Work-life Balance, HyperScience
To account for life outside of work, HyperScience developed a perks-package that enables its employees to be their best selves both at and beyond the office. The New York-based artificial intelligence company offers employees 30 days of paid PTO annually, commuter benefits, professional development opportunities, six-month parental leave and childcare stipends.
“HyperScience gives employees the ability to do our jobs exceptionally well without compromising our lives outside of the office — or the lives of our colleagues,” says Sarah Bierenbaum, Vice President of Customer Success. “I am a woman, a mother, a wife, a lover of theatre, a swimmer — the list goes on. The benefits, the perks and the culture they support allow me to bring my full self to the table and know I’m welcome.”
Hiring Best Practices, Paylocity
For the team at Paylocity, a cloud-based payroll and HCM software company based in Schaumburg, IL, hiring for cultural has been the key to successfully improving their organizational culture. “As we look to grow our teams, we look for folks that will add to and improve our culture; tech skills are not enough,” says Christine Pellini, Senior Director of Product and Technology at Paylocity.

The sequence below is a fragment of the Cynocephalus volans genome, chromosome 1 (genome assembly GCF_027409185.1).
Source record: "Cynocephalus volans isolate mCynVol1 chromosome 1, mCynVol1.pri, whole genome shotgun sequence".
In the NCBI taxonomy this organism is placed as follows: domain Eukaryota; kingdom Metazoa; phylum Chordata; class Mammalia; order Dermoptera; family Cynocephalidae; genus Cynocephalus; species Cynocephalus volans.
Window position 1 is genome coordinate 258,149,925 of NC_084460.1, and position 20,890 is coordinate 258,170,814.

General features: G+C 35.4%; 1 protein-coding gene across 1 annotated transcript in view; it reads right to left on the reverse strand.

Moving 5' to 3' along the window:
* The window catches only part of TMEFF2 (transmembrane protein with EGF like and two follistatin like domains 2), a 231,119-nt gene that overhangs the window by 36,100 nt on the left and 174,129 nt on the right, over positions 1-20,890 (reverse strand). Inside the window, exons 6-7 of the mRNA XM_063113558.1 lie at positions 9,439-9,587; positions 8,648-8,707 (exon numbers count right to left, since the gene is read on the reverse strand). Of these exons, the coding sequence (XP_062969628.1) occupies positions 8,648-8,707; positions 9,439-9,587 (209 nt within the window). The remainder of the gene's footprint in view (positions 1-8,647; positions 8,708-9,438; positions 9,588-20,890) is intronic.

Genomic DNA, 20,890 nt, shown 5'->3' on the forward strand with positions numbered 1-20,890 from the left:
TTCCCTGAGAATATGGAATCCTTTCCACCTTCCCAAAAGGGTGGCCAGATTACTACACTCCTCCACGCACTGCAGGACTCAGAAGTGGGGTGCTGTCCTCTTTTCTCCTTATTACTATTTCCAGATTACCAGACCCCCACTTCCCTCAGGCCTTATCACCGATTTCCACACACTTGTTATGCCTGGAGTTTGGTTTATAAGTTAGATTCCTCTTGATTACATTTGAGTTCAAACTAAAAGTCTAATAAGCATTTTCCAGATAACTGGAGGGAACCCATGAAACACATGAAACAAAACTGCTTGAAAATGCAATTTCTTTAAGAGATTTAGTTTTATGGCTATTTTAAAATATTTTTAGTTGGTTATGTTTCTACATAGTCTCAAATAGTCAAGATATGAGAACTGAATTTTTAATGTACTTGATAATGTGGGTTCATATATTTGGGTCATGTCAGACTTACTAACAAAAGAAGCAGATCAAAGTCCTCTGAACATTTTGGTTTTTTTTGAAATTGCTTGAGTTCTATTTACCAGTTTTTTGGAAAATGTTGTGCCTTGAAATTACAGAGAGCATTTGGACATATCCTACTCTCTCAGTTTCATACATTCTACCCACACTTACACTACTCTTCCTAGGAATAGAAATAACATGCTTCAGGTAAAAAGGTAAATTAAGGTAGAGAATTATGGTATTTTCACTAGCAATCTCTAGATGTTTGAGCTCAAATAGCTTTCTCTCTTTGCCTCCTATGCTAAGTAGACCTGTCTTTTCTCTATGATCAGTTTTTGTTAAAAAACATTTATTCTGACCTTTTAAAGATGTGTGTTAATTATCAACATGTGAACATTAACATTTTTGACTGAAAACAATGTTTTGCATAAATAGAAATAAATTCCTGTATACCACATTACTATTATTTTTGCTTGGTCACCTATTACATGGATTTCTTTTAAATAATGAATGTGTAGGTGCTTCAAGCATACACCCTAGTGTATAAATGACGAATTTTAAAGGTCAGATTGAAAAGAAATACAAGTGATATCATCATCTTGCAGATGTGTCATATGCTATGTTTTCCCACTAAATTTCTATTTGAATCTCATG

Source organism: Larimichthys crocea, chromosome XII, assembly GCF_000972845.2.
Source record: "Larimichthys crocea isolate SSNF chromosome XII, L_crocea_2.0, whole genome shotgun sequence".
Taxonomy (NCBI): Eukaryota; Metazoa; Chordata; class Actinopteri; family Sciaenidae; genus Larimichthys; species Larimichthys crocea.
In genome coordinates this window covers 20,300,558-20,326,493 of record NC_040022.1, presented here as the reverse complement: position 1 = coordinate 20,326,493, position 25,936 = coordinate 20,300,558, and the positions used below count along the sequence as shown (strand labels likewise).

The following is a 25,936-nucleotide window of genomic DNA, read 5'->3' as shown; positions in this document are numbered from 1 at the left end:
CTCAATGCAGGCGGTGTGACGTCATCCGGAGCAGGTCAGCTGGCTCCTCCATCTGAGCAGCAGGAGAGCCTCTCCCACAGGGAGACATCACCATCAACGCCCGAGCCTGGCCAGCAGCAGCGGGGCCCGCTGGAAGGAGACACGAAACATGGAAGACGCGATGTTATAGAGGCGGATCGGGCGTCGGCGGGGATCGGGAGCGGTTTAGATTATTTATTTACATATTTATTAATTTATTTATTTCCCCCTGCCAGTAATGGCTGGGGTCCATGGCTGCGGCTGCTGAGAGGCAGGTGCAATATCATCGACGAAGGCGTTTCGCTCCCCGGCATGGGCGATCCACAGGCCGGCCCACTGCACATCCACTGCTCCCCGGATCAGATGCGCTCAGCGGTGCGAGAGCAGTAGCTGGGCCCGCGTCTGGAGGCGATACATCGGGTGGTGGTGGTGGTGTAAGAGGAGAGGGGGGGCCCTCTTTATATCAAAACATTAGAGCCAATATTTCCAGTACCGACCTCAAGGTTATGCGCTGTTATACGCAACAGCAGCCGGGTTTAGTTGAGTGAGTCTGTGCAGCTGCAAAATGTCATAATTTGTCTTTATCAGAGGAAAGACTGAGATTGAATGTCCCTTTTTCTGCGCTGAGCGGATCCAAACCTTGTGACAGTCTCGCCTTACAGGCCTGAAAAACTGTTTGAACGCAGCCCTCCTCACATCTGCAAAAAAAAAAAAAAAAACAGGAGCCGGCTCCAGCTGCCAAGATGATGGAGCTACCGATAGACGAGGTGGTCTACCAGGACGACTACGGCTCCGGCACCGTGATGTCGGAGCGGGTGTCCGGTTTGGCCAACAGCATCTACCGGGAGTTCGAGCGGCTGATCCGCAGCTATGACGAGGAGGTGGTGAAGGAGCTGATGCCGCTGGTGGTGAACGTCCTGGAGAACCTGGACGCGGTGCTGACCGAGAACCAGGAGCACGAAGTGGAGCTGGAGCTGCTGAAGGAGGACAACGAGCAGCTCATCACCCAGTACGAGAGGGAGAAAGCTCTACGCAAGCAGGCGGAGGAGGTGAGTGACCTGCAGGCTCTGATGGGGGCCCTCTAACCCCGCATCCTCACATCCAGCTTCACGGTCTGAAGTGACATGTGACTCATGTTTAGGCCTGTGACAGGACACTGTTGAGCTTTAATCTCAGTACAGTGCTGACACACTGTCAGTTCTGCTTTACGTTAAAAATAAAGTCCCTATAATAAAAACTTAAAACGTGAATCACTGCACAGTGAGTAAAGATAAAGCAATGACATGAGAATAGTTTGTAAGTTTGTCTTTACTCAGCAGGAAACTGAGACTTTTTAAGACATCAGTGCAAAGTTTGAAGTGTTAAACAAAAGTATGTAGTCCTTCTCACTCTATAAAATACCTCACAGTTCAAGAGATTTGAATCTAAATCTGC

“We're fortunate to have a strong organizational culture and articulation of that in our principles, which we make part of our onboarding for everyone that joins us,” adds Brian Wolkenberg, Director of Product and Technology. “Successful teams engrain our principles into their routines and norms, and include regular feedback loops on how well we're living them. Lastly, we create opportunities for teams to meet up throughout the year to reinforce culture and strengthen relationships.”
Culture Committee, OwnBackup
For OwnBackup, a cloud-based backup solutions provider located in New York, establishing a culture committee helped ensure all their culture initiatives stayed on track. The committee includes “employees from across the company who are tasked with ensuring we maintain our culture as we continue scaling rapidly,” says Robert Ween, Regional Sales Manager.
“The committee proposes ideas such as community service events, fun outings, best practices for employee engagement, optimizing the new hire experience and soliciting feedback from the team. It’s special to us that employees have a chance to work together to make sure we stay true to our core values and keep building our culture.”
Company culture is not a buzzword to use when interviewing candidates or include in internal communications. Organizational culture is the shared set of values, attitudes and beliefs that shape your company. It’s a significant part of your employer branding efforts, and not something to be overlooked. If your company culture appears to be lacking, take the necessary steps to cultivate a work environment and employee experience you’re proud of.